71st Academy Awards: Wikis


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71st Academy Awards
71st Academy Awards poster.jpg
Date Sunday, March 21, 1999
Site Dorothy Chandler Pavilion
Los Angeles, California
Preshow Geena Davis
Host Whoopi Goldberg
Producer Gil Cates
Best Picture Shakespeare in Love
Most awards Shakespeare in Love (7)
Most nominations Shakespeare in Love (13)
TV in the United States
Network ABC
Duration 4 hours, 2 minutes
Viewership 45.63 million
28.51 (Nielsen rating)
 < 70th Academy Awards 72nd > 

The 71st Academy Awards ceremony was the last to take place at Los Angeles County Music Center, and was Whoopi Goldberg's third time hosting the Awards. It was the first time the ceremony took place on a Sunday.

The Academy Award ceremony ran extremely long, due largely to extended acceptance speeches. Notable films included Shakespeare in Love, which received 13 nominations and won 7 awards, Saving Private Ryan, which received 11 nominations and won 5 awards, and Life Is Beautiful, which received 7 nominations and won 3 awards.

Although Saving Private Ryan was widely considered a "front-runner" for Best Picture, it eventually lost to Shakespeare in Love, making it one of few films to have won Best Director without winning Best Picture.


News and recap

The 71st Academy Awards saw the show's first "official" pre-show, as the Academy attempted to compete with the likes of E!'s Joan Rivers and other red carpet denizens.

The show attracted 45.63m viewers, a 18% decline to the previous years 57.25 million, yet a high rating compared to most other ceremonies.

This was the first time that two people have been nominated for Academy Awards for playing the same person in different films - Queen Elizabeth I - played by Cate Blanchett in Elizabeth and Judi Dench in Shakespeare in Love. (Host Whoopi Goldberg marked the occasion by appearing in a complete Elizabeth costume, including wig and whiteface, and dubbing herself "the African queen.")

This would mark the final time the show would originate from the Dorothy Chandler Pavilion in Los Angeles, a venue the Academy Awards called home for nearly thirty-years.

Notable Quotes

Best Motion Picture Of The Year

Achievement in Directing

Best Performance By An Actor In A Leading Role

Best Performance by An Actress In A Leading Role

Best Performance By An Actor In A Supporting Role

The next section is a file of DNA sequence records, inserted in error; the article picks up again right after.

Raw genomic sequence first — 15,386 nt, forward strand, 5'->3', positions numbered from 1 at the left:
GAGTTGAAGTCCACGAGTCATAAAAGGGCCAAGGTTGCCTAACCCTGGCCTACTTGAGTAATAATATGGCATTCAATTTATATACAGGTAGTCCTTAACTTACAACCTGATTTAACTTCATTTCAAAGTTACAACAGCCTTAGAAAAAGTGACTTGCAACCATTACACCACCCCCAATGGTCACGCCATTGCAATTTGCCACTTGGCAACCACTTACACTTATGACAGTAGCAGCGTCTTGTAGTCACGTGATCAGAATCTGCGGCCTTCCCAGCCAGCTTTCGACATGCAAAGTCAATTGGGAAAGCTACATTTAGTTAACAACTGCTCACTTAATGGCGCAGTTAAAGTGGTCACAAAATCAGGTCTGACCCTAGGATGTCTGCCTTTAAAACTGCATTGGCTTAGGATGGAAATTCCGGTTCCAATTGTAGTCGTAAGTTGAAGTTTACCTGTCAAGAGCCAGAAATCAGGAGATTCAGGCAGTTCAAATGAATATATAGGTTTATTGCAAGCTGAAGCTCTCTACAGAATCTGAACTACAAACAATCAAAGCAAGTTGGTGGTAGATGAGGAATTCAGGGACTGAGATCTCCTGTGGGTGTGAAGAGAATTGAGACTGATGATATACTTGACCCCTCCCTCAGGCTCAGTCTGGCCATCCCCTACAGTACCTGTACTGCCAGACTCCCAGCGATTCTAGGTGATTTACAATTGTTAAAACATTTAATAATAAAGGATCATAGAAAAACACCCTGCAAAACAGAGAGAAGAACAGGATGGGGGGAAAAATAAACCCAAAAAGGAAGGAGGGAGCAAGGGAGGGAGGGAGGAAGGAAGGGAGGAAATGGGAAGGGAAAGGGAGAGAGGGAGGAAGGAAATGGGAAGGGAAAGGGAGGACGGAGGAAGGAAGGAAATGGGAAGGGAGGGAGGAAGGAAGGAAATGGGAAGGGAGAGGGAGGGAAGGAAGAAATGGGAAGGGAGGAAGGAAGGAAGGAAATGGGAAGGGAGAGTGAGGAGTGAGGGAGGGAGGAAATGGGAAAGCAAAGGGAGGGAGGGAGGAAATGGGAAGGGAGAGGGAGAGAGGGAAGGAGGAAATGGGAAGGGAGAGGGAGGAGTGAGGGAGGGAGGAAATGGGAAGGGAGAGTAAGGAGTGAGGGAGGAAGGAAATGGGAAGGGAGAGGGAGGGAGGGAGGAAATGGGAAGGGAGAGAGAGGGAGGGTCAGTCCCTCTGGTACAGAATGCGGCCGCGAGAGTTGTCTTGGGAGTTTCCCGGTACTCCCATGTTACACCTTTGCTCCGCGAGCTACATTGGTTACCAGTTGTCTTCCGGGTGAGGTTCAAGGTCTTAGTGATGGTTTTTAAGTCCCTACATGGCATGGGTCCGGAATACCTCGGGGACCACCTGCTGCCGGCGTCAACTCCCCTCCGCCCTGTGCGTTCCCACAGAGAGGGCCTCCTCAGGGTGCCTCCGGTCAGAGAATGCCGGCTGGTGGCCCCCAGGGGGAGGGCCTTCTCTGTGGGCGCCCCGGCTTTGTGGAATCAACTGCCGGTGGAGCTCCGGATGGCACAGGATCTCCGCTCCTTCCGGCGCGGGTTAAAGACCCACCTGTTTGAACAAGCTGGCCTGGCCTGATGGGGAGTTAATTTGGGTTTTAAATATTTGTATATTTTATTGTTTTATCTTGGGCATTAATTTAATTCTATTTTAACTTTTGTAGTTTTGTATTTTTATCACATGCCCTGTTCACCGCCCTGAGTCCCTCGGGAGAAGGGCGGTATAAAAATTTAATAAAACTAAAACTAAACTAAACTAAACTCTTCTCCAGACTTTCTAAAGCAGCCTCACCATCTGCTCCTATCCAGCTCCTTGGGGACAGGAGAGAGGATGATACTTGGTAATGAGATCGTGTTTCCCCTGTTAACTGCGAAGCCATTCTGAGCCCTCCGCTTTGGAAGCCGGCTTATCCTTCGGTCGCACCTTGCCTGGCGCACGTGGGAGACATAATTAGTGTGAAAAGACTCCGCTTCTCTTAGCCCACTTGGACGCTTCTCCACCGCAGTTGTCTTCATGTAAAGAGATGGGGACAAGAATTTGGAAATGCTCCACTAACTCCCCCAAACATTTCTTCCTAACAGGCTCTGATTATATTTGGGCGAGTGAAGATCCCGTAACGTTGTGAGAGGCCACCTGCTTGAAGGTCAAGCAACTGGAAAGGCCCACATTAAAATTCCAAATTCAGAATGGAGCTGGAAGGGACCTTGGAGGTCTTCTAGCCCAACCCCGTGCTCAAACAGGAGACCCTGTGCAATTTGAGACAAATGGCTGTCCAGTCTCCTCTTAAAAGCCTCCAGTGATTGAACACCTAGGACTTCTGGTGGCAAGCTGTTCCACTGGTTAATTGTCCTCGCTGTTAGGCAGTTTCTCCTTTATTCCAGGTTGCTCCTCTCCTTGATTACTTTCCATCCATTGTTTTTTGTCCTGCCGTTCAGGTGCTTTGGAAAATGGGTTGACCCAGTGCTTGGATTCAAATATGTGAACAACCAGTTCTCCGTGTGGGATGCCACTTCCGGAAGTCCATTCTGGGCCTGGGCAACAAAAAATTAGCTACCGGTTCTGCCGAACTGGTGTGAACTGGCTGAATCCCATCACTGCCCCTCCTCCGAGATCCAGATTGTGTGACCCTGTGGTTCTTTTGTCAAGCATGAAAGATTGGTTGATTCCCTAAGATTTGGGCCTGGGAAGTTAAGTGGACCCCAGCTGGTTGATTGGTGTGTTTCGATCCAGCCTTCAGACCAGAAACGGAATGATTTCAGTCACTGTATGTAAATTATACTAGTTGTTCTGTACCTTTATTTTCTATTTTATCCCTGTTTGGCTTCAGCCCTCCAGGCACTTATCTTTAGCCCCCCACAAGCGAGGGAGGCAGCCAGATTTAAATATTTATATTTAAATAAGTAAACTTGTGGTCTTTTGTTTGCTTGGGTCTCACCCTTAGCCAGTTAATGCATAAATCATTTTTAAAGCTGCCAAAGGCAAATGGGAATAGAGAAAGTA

Best Performance By An Actress In A Supporting Role

Best Foreign Language Film Of The Year

Adapted Screenplay

Original Screenplay

Achievement In Art Direction

Achievement In Cinematography

Achievement In Costume Design

Best Documentary Feature

Best Documentary Short Subject

Achievement In Film Editing

Achievement In Makeup

Achievement In Music Written For Motion Pictures (Original Dramatic Score)

Achievement In Music Written For Motion Pictures (Original Musical or Comedy Score)

Achievement In Music Written For Motion Pictures (Original Song)

Best Animated Short Film

Best Live Action Short Film

Achievement In Sound Editing

Achievement In Sound Mixing

Achievement In Visual Effects

Honorary Oscars

Elia Kazan was awarded an Honorary Oscar for his work as a prolific director in the motion picture industry. His honor became controversial because during the 1950s, Kazan let out the names of others involved in motion pictures during the infamous House Un-American Activities Committee hearings. When Kazan was awarded the Honorary Oscar from actor Robert De Niro and director Martin Scorsese, only a few in the audience, including Ed Harris and Nick Nolte, refused to applaud. A video captured the proceedings. Kazan's award also sparked protests outside the auditorium.

Special Events

A special tribute was given to Oscar winner and legendary singer Frank Sinatra, who died in the previous year.

Also another special tribute, presented by Steven Spielberg, was made to Stanley Kubrick, who had died only two weeks prior to the ceremony.

A special tribute was given to the western genre, in also to pay tribute to singing cowboys Gene Autry and Roy Rogers, who both died in the previous year.

In Memoriam

Presented by Annette Bening. The Academy takes a moment to remember those motion picture icons that left us in the previous year: Dane Clark, special effects artist Linwood G. Dunn, art director George Davis, Dick O'Neill, cinematographer Charles Lang, Norman Fell, cinematographer Freddie Young, executive John P. Veitch, E. G. Marshall, Jeanette Nolan, director Alan J. Pakula, choreographer Jerome Robbins, composer John Addison, Susan Strasberg, Vincent Winter, screenwriter James Goldman, John Derek, Richard Kiley, Maureen O'Sullivan, Phil Hartman, Esther Rolle, Jean Marais, Binnie Barnes, Valerie Hobson, Gene Raymond, Huntz Hall, director Akira Kurosawa, Alice Faye, Robert Young and Roddy McDowall.

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